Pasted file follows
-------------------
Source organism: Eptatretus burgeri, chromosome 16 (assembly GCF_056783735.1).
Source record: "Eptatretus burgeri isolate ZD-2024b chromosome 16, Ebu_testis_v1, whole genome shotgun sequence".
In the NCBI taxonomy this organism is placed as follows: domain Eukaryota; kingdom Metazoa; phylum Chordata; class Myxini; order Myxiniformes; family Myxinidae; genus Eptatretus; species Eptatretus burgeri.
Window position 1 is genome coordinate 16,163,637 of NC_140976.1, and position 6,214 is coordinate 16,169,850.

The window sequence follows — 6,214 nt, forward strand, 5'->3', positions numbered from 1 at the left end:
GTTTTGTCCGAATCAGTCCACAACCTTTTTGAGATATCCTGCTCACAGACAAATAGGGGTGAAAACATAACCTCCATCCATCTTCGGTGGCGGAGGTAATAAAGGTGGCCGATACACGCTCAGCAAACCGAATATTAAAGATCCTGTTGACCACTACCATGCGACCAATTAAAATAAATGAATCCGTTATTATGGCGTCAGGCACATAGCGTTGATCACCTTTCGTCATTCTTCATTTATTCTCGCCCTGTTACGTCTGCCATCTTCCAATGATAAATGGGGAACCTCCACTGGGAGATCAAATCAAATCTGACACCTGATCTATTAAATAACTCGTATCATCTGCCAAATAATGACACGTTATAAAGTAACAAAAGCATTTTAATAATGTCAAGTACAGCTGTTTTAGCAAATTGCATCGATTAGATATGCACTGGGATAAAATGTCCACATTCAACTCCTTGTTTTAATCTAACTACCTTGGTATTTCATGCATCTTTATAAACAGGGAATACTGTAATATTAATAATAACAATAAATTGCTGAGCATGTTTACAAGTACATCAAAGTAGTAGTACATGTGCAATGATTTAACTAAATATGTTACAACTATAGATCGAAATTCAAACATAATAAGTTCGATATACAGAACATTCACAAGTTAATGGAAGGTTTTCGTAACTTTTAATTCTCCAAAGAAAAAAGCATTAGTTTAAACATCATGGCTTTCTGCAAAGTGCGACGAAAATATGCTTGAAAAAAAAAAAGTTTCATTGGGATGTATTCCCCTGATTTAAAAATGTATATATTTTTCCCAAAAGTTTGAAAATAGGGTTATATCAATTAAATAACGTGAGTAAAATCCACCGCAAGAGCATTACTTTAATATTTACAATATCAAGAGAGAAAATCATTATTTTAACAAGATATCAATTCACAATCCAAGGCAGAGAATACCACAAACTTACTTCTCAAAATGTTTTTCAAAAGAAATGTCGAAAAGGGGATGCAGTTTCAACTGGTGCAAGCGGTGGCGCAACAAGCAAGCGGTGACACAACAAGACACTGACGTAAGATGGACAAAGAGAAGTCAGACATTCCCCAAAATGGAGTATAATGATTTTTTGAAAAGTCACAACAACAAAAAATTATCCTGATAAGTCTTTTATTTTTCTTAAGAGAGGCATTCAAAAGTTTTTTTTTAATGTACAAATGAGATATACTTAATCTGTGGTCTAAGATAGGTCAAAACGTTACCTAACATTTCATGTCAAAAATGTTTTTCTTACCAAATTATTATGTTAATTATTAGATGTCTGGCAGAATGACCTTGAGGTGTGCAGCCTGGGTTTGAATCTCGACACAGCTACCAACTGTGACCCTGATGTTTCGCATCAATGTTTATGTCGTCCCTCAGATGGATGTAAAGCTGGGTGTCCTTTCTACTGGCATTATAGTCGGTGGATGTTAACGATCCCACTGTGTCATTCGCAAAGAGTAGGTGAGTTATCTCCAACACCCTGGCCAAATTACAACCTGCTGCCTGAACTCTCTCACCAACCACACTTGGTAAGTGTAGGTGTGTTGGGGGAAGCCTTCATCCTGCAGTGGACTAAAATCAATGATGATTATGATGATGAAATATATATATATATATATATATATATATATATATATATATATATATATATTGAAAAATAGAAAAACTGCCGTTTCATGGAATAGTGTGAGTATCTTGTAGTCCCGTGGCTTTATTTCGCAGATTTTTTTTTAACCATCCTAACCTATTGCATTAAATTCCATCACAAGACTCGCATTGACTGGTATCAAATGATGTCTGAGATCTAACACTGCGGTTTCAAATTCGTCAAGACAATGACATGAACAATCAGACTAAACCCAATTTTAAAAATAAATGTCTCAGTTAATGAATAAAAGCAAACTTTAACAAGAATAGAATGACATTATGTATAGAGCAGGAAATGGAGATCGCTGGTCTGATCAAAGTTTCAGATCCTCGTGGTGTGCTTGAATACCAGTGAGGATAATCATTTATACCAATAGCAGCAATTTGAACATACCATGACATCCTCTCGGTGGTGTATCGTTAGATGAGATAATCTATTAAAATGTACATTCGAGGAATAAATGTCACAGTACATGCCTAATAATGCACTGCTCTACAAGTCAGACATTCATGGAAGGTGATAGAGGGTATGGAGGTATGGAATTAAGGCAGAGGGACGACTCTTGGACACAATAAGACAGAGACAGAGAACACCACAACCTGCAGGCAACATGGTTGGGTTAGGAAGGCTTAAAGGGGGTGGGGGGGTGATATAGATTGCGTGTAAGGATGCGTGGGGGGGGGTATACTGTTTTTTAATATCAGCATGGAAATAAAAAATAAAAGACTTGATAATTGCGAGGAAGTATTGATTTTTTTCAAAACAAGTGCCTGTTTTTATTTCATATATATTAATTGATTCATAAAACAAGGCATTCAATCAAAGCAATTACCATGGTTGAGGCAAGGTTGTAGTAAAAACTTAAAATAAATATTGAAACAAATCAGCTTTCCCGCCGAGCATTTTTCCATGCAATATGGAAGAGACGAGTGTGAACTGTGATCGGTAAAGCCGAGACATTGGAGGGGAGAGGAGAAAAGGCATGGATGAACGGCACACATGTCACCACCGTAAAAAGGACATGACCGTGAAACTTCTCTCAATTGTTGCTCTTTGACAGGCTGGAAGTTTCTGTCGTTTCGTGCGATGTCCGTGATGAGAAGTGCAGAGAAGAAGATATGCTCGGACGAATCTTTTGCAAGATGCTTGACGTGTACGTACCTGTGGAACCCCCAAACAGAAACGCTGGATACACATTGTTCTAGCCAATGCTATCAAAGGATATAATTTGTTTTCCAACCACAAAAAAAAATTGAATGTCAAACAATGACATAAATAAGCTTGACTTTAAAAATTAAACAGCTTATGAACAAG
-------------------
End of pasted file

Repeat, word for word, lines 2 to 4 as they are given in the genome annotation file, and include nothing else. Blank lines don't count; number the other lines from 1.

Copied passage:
Source record: "Eptatretus burgeri isolate ZD-2024b chromosome 16, Ebu_testis_v1, whole genome shotgun sequence".
In the NCBI taxonomy this organism is placed as follows: domain Eukaryota; kingdom Metazoa; phylum Chordata; class Myxini; order Myxiniformes; family Myxinidae; genus Eptatretus; species Eptatretus burgeri.
Window position 1 is genome coordinate 16,163,637 of NC_140976.1, and position 6,214 is coordinate 16,169,850.